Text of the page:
Try this method - it came from a full-time bath installer, and it does work. First lay down two parallel strips of masking tape, taking lots of care to get them straight and evenly spaced. Apply a bead of sealant, rather more than you're going to need. Never mind about the ripples, so long as it doesn't go too thin anywhere. Smooth down the bead using a finger that has been well soaked in a very strong solution of washing-up liquid (50-50). This prevents the sealant from sticking to your finger, far better than water alone. If any does stick, it just means that you haven't soaked that finger thoroughly enough yet, so just rub the sealant off in the soap solution. Push the excess sealant out on to the masking tape, and smooth both edges of the bead right down to the thickness of the tape. Then very carefully peel away the masking tape, and just run your soapy finger along each exposed edge of the fillet to remove the roughness. It produces a very professional-looking job. This obviously works best for long, straight runs like the edge of a bath. For curves you have to trim the masking tape first with a craft knife [or scalpel].

Update: See more detail on the modern tools available for smoothing (WIKI)


By [ Steve Barnes] 23/4/1996

1. Clean the tiles with a weak detergent, and remove any blemishes.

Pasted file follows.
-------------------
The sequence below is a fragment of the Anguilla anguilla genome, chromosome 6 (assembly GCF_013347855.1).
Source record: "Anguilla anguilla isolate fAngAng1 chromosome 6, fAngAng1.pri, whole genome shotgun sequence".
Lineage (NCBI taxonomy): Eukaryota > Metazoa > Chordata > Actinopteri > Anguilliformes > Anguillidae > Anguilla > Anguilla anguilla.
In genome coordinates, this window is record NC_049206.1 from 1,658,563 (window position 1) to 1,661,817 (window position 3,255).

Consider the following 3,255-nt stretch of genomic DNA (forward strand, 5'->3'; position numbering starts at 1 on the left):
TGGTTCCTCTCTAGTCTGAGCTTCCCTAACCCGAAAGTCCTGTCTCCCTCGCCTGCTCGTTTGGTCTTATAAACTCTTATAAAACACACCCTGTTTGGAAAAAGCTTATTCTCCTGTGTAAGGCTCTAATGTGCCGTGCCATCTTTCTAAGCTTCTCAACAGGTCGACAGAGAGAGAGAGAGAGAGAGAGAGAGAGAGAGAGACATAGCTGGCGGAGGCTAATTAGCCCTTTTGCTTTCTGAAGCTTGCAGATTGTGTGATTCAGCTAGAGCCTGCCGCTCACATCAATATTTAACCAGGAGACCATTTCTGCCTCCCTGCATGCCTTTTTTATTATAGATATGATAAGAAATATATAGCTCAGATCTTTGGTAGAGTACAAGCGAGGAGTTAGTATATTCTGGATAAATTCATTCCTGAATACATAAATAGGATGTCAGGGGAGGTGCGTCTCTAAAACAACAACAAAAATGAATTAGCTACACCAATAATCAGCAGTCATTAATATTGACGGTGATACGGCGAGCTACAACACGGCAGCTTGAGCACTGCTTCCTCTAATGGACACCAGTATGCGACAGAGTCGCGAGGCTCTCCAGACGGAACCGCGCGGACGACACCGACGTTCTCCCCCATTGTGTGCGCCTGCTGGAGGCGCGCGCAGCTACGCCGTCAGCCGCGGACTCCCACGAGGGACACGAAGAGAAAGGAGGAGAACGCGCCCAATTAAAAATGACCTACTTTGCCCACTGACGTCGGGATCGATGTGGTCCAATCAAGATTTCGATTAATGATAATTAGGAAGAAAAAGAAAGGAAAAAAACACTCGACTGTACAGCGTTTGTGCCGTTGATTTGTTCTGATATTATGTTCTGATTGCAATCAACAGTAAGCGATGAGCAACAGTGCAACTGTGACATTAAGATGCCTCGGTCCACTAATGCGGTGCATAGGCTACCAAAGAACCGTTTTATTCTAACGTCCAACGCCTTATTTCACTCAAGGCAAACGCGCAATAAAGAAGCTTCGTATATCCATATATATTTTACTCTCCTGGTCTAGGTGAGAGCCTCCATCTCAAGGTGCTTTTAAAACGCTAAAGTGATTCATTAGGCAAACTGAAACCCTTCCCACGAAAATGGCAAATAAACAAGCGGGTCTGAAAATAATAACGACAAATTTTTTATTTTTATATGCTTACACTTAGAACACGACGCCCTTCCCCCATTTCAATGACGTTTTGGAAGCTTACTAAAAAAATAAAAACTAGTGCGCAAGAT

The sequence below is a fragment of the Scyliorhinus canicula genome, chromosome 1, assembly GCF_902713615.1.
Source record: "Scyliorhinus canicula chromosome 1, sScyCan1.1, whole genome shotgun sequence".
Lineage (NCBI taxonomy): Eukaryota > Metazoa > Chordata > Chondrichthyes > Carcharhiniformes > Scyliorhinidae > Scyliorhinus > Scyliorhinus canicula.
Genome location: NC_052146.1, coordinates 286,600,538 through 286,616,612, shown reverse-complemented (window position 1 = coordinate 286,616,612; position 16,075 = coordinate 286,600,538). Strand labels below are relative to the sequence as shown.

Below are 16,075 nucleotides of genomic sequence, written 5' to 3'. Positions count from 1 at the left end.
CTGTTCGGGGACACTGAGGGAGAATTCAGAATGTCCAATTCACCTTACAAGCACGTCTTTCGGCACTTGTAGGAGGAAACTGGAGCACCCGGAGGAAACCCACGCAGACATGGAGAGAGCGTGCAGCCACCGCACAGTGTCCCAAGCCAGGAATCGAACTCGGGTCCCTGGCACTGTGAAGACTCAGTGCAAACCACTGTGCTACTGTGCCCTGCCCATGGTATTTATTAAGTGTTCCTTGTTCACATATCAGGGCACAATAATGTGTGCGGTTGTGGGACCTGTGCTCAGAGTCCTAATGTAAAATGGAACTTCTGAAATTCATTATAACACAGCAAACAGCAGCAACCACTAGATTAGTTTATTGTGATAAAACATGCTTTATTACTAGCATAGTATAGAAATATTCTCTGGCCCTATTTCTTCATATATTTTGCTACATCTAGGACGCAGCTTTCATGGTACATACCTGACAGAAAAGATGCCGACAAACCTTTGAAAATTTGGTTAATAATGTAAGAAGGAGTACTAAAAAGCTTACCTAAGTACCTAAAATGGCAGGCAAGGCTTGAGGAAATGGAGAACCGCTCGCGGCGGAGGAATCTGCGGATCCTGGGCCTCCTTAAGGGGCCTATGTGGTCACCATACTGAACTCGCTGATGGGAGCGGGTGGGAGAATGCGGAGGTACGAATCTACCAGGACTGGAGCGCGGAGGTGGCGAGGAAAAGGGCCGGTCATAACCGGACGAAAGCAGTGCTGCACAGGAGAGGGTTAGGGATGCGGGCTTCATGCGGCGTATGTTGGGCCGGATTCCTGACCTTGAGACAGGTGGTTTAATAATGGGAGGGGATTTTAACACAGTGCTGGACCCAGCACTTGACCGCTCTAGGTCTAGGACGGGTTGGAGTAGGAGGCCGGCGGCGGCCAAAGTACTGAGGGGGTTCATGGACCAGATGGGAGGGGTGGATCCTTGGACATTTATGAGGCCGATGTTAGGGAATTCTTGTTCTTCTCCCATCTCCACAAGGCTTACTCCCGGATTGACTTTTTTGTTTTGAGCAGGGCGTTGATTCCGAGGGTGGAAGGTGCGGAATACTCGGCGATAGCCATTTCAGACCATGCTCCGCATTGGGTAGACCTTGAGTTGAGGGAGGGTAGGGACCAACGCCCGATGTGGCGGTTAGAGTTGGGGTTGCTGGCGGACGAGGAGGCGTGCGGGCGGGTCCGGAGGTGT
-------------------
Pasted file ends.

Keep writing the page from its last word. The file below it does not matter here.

2. Clean with cellulose thinners to make sure there is no grease on the tiles. Be sure not to touch the tiles after you do this!

3. Paint with a plaster primer and allow to dry for 24-48 hours.

4. Apply your finishing coat (liquid gloss recommended).

MM: Tile paint is also now available!


By Matthew Marks 23/4/1996

As this crops up so often in the newsgroup, there must be an awful lot of people who hate the stuff :-). Anyway, the consensus seems to be NOT to sand it - not only does this produce a horrendous amount of dust but early Artex contained asbestos fibres - but to remove with a steam wallpaper stripper. Failing that, you can always skim plaster over it.


By [ Donald Gray] 10/5/1996

You can do a great job re-polishing plastics, especially harder plastics like Perspex. It depends on the depth of scratch on which technique to use.

Deepish scratches:-

1. Start off with "Wet & Dry" paper (say grade 600) using a soapy water as a lubricant. (The water is vital to keep the paper grains free.) Gently "grind" away at the area until you cannot see the original scratches. (The area will go like frosted glass, but don't worry at this just yet!);

2. Change grade of Wet & Dry to 800 and do the same;

3. Change to grade 1200 wet & dry. do same grinding... (The basic principle behind this is to substitute deep scratches with shallower and shallower ones.);

4. Once you have got through the 1200 grade process, thoroughly clean &dry the area;

5. Use "Duraglit" or "Brasso" BRASS polish to remove the "frosted" effect;

6. Once this looks nice and shiny, use a SILVER polish to give a final finish.

For fine scratches, start at 4) above.

SECRET: Take time; don't rush it. Even when you think the scratches have gone, give the process a bit longer. There are NO short cuts to polishing, but it can be done in less time that one thinks....

Most DIY or car maintenance stores now stock the finer grades of "Wet & Dry" papers. (Tip: I keep a penknife razor sharp using 600 & 800 grade!) Don't forget: Soapy water is ESSENTIAL.


By Colin Bignell 06/10/1999

Try one of the motor accessory shops, which should have kits for dealing with windscreen scratches.

By Kev 06/10/1999